Movies Books Music Food Tv Shows Technology Politics Video Games Parenting Fashion Green Living more >


Ever since he published The Firm in 1991, John Grisham has remained the undisputed champ of the legal thriller. With A Painted House, however, he strikes out in a new direction. As the author is quick to note, this novel includes "not a single lawyer, dead or alive," and readers will search in vain for the kind of lowlife machinations that have been his stock-in-trade. Instead, Grisham has delivered a quieter, more contemplative story, set in rural Arkansas in 1952. It's harvest time on the Chandler farm, and the family has hired a crew of migrant Mexicans and "hill people" to pick 80 acres of cotton. A certain camaraderie pervades this bucolic dream team. But it's backbreaking work, particularly for the 7-year-old narrator, Luke: "I would pick cotton, tearing the fluffy bolls from the stalks at a steady pace, stuffing them into the heavy sack, afraid to look down the row and be reminded of how endless it was, afraid to slow down because someone would notice."

What's more, tensions begin to simmer between the Mexicans and the hill people, one of whom has a penchant for bare-knuckles brawling. This leads to a brutal murder, which young Luke has the bad luck to witness. At this point--with secrets, lies, and at least one knife fight in the offing--the plot begins to take on that familiar, Grisham-style momentum. Still, such matters ultimately take a back seat in A Painted House to the author's evocation of time and place. This is, after all, the scene of his boyhood, and Grisham waxes nostalgic without ever succumbing to deep-fried sentimentality. Meanwhile, his account of Luke's Baptist upbringing occasions some sly (and telling) humor:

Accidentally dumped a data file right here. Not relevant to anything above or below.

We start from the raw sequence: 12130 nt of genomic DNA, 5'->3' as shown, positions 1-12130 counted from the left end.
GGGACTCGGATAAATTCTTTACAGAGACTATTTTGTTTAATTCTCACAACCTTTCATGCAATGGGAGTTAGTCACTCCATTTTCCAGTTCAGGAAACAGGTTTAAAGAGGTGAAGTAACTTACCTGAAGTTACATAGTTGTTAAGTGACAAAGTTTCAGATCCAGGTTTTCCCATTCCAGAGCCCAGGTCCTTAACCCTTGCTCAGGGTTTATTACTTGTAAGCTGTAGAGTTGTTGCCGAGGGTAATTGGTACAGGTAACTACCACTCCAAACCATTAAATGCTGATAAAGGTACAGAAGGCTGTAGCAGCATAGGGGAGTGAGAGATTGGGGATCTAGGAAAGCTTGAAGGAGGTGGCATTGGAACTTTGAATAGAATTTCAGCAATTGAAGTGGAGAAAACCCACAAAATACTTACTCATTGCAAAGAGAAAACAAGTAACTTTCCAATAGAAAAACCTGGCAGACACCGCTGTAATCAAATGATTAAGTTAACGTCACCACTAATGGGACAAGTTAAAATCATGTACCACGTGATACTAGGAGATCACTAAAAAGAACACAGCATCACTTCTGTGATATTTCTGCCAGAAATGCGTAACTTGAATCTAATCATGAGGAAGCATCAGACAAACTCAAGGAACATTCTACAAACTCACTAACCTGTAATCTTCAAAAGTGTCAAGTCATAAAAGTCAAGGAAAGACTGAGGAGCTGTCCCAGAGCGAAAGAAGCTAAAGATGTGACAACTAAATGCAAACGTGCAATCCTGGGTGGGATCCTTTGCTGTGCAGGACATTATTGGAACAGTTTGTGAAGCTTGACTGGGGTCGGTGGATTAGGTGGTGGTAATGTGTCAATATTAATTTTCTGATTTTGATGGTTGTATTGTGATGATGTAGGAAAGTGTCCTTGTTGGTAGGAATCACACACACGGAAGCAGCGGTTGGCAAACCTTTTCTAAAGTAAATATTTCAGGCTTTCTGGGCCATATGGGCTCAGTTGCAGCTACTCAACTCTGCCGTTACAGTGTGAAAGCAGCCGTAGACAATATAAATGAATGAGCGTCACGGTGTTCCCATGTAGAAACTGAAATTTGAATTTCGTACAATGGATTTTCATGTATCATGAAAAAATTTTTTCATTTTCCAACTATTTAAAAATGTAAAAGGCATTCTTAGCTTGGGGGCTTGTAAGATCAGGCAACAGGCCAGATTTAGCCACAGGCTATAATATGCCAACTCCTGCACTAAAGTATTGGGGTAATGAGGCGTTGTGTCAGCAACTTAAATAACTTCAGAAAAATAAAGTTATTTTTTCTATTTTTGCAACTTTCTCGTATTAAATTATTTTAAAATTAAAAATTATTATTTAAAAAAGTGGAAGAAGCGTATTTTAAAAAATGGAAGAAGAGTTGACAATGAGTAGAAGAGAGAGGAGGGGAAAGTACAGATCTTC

I'd been taught in Sunday school from the day I could walk that lying would send you straight to hell. No detours. No second chances. Straight into the fiery pit, where Satan was waiting with the likes of Hitler and Judas Iscariot and General Grant. Thou shalt not bear false witness, which, of course, didn't sound exactly like a strict prohibition against lying, but that was the way the Baptists interpreted it.
Whether Grisham will continue along these lines, or revert to the judicial shark tank for his next book, is anybody's guess. But A Painted House suggests that he's perfectly capable of telling an involving story with nary a subpoena in sight. --James Marcus
edit this info


ISBN-10:  038550120X (hbk.)
ISBN-13:  9780385501200 (hbk.)
Author:  John Grisham
Genre:  Fiction
Publisher:  Doubleday
Date Published:  February 6, 2001
What's your opinion on A Painted House: A Novel?
16 Ratings: +2.8
You have exceeded the maximum length.
More A Painted House: A Novel reviews
Quick Tip by . June 09, 2010
This book was recommended to me by three separate people. It's definately an interesting read.
review by . April 29, 2009
John Steinbeck is one of my favorite all-time authors (The Grapes of Wrath, East of Eden). Grisham has managed to capture Steinbeck's style and weave a tale that captures the reader right from the first paragraph!       Luke is a 7 year old farm boy who dreams of leaving the farm and playing baseball for the St. Louis Cardinals. His family are cotton farmers and every summer they hire a group of "hill" people and Mexican migrants to help them pick the year's cotton …
A Painted House a novel by John Grisham
Related Topics
An Experiment in Love, Hilary Mantel

fiction book by Hilary Mantel

Annie John

A book by Jamaica Kincaid

The Rainmaker

1995 novel by John Grisham

© 2015 Lunch.com, LLC All Rights Reserved
Lunch.com - Relevant reviews by real people.
This is you!
Ranked #
Last login
Member since